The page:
Maybe it is time for that long unspoken thought to get an airing, and for better reasons than to keep score in competitive shroud-waving. I have come away from Wikipedia shocked at how many such“angels of death” there have been, how long they have got away with it, and how high their number of victims has been. Almost more chilling than the death counts is their uncertainty: Donald Harvey, United States, 57-87. Arnfinn Nesset, Norway, 27-138+. Charles Cullen, United States 35-400+. There are plenty more on that list. And it can be practically certain that there are yet more who appear on no list, because they are still killing now.

Justin Trudeau’s finest hour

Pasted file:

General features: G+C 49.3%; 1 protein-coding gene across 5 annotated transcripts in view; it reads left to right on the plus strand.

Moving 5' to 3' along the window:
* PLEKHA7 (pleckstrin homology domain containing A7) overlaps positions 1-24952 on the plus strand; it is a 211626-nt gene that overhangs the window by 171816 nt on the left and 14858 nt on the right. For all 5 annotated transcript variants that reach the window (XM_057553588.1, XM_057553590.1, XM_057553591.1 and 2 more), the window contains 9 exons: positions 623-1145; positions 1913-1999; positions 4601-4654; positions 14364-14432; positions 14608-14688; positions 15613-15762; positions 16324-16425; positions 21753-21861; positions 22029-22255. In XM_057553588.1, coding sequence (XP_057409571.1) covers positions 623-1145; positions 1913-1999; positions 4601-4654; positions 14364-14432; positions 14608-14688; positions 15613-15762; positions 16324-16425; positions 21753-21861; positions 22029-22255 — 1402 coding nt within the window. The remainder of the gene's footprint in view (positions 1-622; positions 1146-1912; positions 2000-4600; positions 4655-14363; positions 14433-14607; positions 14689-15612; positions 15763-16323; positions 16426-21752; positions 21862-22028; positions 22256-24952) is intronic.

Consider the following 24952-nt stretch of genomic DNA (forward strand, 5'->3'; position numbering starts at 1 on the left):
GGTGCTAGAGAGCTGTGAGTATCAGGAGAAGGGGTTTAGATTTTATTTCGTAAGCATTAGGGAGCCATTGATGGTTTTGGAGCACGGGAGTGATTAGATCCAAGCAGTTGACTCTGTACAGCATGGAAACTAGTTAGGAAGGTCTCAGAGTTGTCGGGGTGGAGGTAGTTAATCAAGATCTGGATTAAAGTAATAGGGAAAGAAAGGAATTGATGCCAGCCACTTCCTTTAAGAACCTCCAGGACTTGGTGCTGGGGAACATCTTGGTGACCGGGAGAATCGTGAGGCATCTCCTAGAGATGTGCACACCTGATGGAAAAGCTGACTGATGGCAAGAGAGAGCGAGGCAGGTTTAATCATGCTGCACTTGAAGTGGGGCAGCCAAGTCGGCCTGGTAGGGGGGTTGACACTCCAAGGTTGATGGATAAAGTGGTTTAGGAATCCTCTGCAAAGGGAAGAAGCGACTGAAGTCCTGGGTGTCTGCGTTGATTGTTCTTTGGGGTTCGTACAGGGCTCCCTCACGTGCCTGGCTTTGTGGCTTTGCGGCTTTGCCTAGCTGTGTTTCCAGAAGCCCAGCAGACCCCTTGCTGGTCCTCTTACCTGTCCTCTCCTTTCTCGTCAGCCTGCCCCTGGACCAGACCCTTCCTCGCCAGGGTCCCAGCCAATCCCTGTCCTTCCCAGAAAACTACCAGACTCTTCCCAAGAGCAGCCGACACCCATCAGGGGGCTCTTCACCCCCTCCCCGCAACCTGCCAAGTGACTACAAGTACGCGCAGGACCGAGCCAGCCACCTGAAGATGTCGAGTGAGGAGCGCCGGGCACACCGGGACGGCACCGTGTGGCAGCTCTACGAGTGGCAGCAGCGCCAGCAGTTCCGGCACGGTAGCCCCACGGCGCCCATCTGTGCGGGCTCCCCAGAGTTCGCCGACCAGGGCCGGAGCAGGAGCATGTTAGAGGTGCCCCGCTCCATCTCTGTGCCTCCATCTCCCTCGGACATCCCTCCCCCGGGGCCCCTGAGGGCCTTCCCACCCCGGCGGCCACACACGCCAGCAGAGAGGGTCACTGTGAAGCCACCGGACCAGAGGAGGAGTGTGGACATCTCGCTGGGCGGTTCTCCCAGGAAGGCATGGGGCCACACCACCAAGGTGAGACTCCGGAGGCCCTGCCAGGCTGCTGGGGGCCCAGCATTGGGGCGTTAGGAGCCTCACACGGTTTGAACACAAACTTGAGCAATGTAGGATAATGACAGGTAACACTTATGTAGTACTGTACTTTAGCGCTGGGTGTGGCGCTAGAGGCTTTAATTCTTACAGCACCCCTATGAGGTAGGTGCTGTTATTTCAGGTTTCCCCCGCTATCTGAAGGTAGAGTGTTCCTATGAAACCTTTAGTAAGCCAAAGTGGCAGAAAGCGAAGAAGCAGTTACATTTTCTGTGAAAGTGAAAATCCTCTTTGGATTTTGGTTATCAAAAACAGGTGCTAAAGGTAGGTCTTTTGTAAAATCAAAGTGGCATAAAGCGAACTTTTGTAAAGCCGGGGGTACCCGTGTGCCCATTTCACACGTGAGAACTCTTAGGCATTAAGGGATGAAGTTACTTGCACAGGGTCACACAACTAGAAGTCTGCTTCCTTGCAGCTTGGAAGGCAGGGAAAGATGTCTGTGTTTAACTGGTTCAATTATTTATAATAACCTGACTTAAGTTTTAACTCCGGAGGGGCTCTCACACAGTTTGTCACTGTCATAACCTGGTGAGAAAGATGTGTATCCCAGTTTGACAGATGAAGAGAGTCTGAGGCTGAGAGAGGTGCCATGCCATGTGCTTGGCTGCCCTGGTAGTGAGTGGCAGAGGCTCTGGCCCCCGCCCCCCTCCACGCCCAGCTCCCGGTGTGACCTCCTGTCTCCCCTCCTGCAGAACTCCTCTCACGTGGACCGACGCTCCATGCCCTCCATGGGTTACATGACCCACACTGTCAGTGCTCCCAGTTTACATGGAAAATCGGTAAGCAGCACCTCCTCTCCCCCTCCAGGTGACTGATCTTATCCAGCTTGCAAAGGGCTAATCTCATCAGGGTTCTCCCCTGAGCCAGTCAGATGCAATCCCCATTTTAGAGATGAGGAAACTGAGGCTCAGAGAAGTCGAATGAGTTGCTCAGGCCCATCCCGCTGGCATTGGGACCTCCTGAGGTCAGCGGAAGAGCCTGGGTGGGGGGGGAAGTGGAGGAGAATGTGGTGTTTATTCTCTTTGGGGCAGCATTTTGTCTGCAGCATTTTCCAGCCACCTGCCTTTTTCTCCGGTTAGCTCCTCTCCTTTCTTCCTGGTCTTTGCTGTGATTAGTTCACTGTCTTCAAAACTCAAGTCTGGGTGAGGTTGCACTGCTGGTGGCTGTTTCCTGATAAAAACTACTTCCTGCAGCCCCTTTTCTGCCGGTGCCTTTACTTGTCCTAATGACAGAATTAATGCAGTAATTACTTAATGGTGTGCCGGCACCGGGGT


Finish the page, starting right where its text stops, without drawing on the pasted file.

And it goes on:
It wouldn’t kill us to give credit where credit’s due:

Canada becomes second country to legalise recreational cannabis, reports the BBC.

I expect crime to fall – and the sky not to.

I also expect that some Canadians have already got over-excited and done some stupid things over the last couple of days, and more will follow.

One of the many bad effects of prohibition of cannabis and related drugs was that it led users to wrongly deduce that because these substances are not nearly as harmful as was claimed in order to justify the ban on them, then they must not be harmful at all. One of the saddest experiences of my stint as a teacher was to watch a colleague use soft drugs to slowly paddle himself towards dementia in his mid-thirties.

Prohibition of drugs did not stop him getting them, did it? When something does not work it is good to stop doing it as America did in 1933 and Canada has now. Let us rejoice at an outburst of sanity.